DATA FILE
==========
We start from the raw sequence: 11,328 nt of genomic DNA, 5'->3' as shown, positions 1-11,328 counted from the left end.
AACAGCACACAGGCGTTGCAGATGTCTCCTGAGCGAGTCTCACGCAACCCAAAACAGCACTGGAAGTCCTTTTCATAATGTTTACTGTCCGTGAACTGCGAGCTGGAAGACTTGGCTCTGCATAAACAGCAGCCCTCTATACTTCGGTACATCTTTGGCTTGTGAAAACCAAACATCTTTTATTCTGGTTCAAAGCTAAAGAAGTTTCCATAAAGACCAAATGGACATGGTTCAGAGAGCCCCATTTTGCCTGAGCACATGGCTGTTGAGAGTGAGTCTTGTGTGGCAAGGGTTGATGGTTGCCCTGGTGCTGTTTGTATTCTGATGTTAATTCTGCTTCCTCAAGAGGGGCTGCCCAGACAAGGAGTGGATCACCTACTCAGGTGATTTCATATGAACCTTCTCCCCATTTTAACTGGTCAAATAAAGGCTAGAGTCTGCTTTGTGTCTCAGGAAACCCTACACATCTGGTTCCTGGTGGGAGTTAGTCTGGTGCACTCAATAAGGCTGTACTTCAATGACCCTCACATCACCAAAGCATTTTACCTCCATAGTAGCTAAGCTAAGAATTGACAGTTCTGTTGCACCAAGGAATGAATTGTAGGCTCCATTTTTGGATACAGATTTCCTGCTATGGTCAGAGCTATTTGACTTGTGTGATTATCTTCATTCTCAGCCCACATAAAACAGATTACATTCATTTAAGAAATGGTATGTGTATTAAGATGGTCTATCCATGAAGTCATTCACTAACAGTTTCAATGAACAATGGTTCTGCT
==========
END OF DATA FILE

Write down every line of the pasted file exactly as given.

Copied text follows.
We start from the raw sequence: 11,328 nt of genomic DNA, 5'->3' as shown, positions 1-11,328 counted from the left end.
AACAGCACACAGGCGTTGCAGATGTCTCCTGAGCGAGTCTCACGCAACCCAAAACAGCACTGGAAGTCCTTTTCATAATGTTTACTGTCCGTGAACTGCGAGCTGGAAGACTTGGCTCTGCATAAACAGCAGCCCTCTATACTTCGGTACATCTTTGGCTTGTGAAAACCAAACATCTTTTATTCTGGTTCAAAGCTAAAGAAGTTTCCATAAAGACCAAATGGACATGGTTCAGAGAGCCCCATTTTGCCTGAGCACATGGCTGTTGAGAGTGAGTCTTGTGTGGCAAGGGTTGATGGTTGCCCTGGTGCTGTTTGTATTCTGATGTTAATTCTGCTTCCTCAAGAGGGGCTGCCCAGACAAGGAGTGGATCACCTACTCAGGTGATTTCATATGAACCTTCTCCCCATTTTAACTGGTCAAATAAAGGCTAGAGTCTGCTTTGTGTCTCAGGAAACCCTACACATCTGGTTCCTGGTGGGAGTTAGTCTGGTGCACTCAATAAGGCTGTACTTCAATGACCCTCACATCACCAAAGCATTTTACCTCCATAGTAGCTAAGCTAAGAATTGACAGTTCTGTTGCACCAAGGAATGAATTGTAGGCTCCATTTTTGGATACAGATTTCCTGCTATGGTCAGAGCTATTTGACTTGTGTGATTATCTTCATTCTCAGCCCACATAAAACAGATTACATTCATTTAAGAAATGGTATGTGTATTAAGATGGTCTATCCATGAAGTCATTCACTAACAGTTTCAATGAACAATGGTTCTGCT